This South China Morning Post article on the EU and Japan working together to counter China says something new and interesting about the emerging post-neoliberal world order.
More on China from the always brilliant Michael Pettis, professor at Guanghua School of Management at Peking University.
Also, one of my favourite think-tankers, Todd Tucker of the Roosevelt Institute, on supply chains as a national security concern.
And the inestimable Dani Rodrik gets it spot on regarding why we need a reset of globalisation.
Edward Luce responds
Rana, that’s a good question. To be brutally honest, I have never lobbied to be among the FT’s delegation of journalists to Davos because of a deep suspicion of its intellectual utility (I take your networking point, however).
Year after year, without fail, the World Economic Forum’s annual reports routinely miss what is about to happen and turn last year’s conventional wisdom into their predictors of what will happen next year (ingredients: garnish last year’s completely unexpected happenings with an incremental spicing and you have the coming year’s over-ready forecast).
It’s almost a ritual. If Davos says something is going to happen, that means it has already happened — events that they had previously failed to anticipate. So I preface my answer to your question with this healthy warning: I am a profound Davos sceptic. After what I’ve written about them I doubt the good burghers of WEF would ever want me to go near the Magic Mountain.
So, my first panel would be entitled: “WTF WEF? Are you still here?” I expect that one to be packed. This would be followed by a series of mini-panels asking what happened to past expectations of future utopias. “Digital public square. What did this ever mean?”, then “Multi-stakeholder collaboration: the self-delusions of corporatespeak”, then “Global governance: by who and for whom?” And so on. You can see that I’m beginning to enjoy myself.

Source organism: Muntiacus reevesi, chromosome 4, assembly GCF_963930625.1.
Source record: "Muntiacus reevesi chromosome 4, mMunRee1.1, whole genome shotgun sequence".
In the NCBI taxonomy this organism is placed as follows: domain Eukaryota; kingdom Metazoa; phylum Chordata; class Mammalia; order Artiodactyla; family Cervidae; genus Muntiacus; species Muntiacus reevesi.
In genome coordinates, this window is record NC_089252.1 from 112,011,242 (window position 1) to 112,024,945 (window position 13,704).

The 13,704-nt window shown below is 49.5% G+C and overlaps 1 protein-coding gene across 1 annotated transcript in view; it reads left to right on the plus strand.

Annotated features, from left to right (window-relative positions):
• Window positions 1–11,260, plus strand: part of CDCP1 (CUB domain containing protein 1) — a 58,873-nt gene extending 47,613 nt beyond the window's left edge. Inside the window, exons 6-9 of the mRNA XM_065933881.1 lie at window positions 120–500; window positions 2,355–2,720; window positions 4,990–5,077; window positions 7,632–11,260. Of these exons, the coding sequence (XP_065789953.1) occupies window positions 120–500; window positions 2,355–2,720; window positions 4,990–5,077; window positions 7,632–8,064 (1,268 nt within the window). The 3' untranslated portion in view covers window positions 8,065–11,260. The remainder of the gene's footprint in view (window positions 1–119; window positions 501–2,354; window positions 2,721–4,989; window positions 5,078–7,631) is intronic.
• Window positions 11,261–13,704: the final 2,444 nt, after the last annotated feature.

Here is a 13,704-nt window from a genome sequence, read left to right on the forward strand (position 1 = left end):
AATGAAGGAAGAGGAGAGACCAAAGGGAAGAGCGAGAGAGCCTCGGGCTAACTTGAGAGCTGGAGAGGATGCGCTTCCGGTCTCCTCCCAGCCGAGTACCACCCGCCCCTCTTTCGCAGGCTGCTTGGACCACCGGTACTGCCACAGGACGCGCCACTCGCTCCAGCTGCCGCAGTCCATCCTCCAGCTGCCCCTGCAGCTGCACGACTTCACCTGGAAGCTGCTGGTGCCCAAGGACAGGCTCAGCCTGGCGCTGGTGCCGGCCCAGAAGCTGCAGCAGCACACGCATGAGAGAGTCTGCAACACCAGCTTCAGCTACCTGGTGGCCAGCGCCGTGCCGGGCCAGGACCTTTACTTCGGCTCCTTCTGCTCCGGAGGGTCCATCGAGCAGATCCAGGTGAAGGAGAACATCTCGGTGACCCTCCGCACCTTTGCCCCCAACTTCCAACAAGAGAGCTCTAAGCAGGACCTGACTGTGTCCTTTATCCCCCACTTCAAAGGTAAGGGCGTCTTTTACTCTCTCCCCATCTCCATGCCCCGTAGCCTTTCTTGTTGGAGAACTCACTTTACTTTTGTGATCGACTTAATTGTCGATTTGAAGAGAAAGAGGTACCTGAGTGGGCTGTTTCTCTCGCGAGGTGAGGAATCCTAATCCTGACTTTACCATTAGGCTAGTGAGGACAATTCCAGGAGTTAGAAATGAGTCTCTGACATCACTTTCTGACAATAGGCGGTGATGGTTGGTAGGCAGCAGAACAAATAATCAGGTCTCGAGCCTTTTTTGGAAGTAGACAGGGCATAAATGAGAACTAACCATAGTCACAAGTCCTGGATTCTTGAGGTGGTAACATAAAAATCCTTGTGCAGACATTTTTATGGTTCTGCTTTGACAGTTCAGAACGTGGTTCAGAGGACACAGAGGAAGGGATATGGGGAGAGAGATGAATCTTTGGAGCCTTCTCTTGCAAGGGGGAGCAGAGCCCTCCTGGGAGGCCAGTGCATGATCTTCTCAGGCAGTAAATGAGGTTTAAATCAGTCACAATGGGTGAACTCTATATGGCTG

That said, I’m glad you’re going, Rana, along with several of our colleagues. I am aware that the FT has a high subscription rate among Davos types and that many of them are smart people who are sincerely trying to figure out what is going on.
My advice to them, though, would be to take one of two roads. Either call it the World Networking Opportunity, which would have the benefit of accuracy (and please don’t misunderstand me: there’s nothing wrong with making new contacts, doing deals and high-altitude socialising). Or come down to sea level and find out what’s going on. Mix with trade union leaders, mayors of post-industrial towns, local journalists, Muslim activists from Mumbai, Hong Kong democracy protesters, opioid specialists and campus free speech advocates. It is hard to enlighten yourself from inside a bubble.
And now a word from our Swampians . . .
In response to ‘A whiny plea to acknowledge Generation X’:
“My theory is that we grew up in the broken ashes of our parents’ decadent selfishness: free love, pre-AIDS sex lives, increased drug usage, rocketing divorce rates, the oil shocks, the [savings and loans] meltdown, the cold war, the opening salvos of the Republican war on democracy (the closing salvos we’re seeing now). We grew up as latchkey kids on crappy frozen dinners. The middle class dreams and the brief window of time when (white) people who graduated high school could own a home and a boat and a truck were over . . . The most selfish generation (the opposite extreme of their parents) has left us all with a giant shit sandwich. Does John Cusack in Say Anything count? Or maybe Chuck D from Public Enemy?” — Steve Shapero, London, England